Thank you for being so kind and warm to my little girl as she walked around in the freezing cold selling Girl Scout cookies at your door. I know a lot of girls no longer sell that way, but her dad and I feel it is important for her to get that experience. I appreciate you rewarding her efforts, even when you had already purchased cookies from a different Scout. I’m sure you could tell by her face and voice she was nervous, but what you couldn’t see under her winter coat and Brownie shirt was a little heart beating hard and fast.
It may have looked like she wasn’t putting in that much effort with her dad pulling the wagon full of cookies, her brother working as her runner, and me helping her ring doorbells and greet people. I just wanted you to know we weren’t there so she could take it easy, we were there to show her that family shows up for each other and that we will always be her people.
You see, my little girl has anxiety and ringing door bells and talking to strangers is terrifying for her. She has the heart of a lion and I’ve seen her demonstrate courage in remarkable ways. But everyday things like going to school or selling cookies is difficult for her. A lot of people think anxiety and courage are mutually exclusive, I assure you they are not. Yes she was scared, but courage is showing up and doing it anyway.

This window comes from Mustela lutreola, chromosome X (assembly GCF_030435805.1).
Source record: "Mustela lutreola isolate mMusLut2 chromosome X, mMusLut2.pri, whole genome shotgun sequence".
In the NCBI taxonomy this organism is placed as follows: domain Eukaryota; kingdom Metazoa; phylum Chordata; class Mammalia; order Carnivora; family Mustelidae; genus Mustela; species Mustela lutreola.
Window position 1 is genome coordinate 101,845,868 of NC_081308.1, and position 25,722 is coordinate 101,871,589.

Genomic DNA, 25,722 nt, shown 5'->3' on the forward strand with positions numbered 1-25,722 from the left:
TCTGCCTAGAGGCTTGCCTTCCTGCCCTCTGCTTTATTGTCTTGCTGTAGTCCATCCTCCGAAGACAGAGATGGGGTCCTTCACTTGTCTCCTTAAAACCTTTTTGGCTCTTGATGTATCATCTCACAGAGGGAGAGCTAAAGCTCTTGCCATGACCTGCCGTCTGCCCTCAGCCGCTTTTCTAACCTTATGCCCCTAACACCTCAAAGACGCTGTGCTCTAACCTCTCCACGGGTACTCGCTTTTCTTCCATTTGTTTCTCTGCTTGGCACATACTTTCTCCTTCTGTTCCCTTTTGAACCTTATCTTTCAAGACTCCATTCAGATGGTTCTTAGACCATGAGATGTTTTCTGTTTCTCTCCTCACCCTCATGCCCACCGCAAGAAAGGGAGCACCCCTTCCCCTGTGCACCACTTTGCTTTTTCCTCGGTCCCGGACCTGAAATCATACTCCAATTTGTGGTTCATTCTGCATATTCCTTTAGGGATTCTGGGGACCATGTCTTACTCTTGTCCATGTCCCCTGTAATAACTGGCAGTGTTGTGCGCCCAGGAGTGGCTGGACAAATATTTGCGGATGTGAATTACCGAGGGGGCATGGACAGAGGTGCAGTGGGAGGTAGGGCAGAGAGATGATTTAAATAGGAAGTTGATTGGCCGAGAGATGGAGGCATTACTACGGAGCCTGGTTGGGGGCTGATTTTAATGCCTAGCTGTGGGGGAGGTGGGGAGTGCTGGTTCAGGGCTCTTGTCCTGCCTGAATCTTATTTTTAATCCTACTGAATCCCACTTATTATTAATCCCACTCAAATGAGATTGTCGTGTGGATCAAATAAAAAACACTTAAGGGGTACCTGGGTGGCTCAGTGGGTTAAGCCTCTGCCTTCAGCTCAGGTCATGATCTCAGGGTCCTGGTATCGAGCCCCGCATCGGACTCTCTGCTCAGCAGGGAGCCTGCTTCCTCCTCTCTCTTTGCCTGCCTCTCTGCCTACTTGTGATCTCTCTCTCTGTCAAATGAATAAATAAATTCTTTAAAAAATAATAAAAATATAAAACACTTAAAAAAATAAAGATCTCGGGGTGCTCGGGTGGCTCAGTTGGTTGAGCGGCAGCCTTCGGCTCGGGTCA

Thank you for being willing to pause your movie and leave the cozy spot on the couch, to get up from the dinner table, to fetch five dollars from the bottom of your purse, to wrangle your toddler and wrestle with the baby gate to answer the door when you weren’t expecting anyone. Selling Girl Scout cookies is about teaching girls to use their voices, something I am passionate about. It is about building confidence and character. I know that is a lot to ask of a cookie.
Empowering girls is a hot topic these days and I see tens of thousands of people discussing and fretting and trying to figure it out. Often times the most difficult questions have the simplest of answers. It isn’t the cookies that make a difference for these girls. They aren’t absorbing power from those Thin Mints they deal out. They are soaking up the pride and self-confidence gained from the connection made with each customer. Sometimes, empowering a girl is as simple as answering your doorbell. It is by acting like a community, showing our girls what they care about and what they have to say is important, that we build them up.
Days like yesterday are my daughter’s Everest. From the bottom of my heart, thank you for helping her climb.
Melissa Atkins Wardy is a speaker, media consultant, and the author of “Redefining Girly: How Parents Can Fight the Stereotyping and Sexualizing of Girlhood, from Birth to Tween”. She is the creator and owner of Pigtail Pals & Ballcap Buddies, a company that has been offering empowering apparel and gifts to Full of Awesome kids since 2009 www.pigtailpals.com.